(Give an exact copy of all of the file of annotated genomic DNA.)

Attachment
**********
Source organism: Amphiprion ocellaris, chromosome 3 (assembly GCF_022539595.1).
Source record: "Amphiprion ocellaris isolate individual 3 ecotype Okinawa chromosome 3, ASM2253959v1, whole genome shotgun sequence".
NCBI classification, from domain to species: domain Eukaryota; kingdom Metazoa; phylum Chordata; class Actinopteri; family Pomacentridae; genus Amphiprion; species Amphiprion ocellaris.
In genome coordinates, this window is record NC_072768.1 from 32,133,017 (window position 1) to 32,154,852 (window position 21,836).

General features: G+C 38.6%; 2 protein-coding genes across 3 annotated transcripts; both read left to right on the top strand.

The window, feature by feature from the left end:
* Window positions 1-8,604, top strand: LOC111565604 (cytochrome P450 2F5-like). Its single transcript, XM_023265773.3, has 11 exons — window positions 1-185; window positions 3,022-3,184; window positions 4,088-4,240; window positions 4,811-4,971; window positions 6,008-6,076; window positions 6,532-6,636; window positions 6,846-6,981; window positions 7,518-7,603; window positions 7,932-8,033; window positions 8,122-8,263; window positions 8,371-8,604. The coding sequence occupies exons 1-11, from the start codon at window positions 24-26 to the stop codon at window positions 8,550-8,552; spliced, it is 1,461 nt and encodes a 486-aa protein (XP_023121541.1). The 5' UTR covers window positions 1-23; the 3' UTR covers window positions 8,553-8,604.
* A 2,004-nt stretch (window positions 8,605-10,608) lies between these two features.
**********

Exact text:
Source organism: Amphiprion ocellaris, chromosome 3 (assembly GCF_022539595.1).
Source record: "Amphiprion ocellaris isolate individual 3 ecotype Okinawa chromosome 3, ASM2253959v1, whole genome shotgun sequence".
NCBI classification, from domain to species: domain Eukaryota; kingdom Metazoa; phylum Chordata; class Actinopteri; family Pomacentridae; genus Amphiprion; species Amphiprion ocellaris.
In genome coordinates, this window is record NC_072768.1 from 32,133,017 (window position 1) to 32,154,852 (window position 21,836).

General features: G+C 38.6%; 2 protein-coding genes across 3 annotated transcripts; both read left to right on the top strand.

The window, feature by feature from the left end:
* Window positions 1-8,604, top strand: LOC111565604 (cytochrome P450 2F5-like). Its single transcript, XM_023265773.3, has 11 exons — window positions 1-185; window positions 3,022-3,184; window positions 4,088-4,240; window positions 4,811-4,971; window positions 6,008-6,076; window positions 6,532-6,636; window positions 6,846-6,981; window positions 7,518-7,603; window positions 7,932-8,033; window positions 8,122-8,263; window positions 8,371-8,604. The coding sequence occupies exons 1-11, from the start codon at window positions 24-26 to the stop codon at window positions 8,550-8,552; spliced, it is 1,461 nt and encodes a 486-aa protein (XP_023121541.1). The 5' UTR covers window positions 1-23; the 3' UTR covers window positions 8,553-8,604.
* A 2,004-nt stretch (window positions 8,605-10,608) lies between these two features.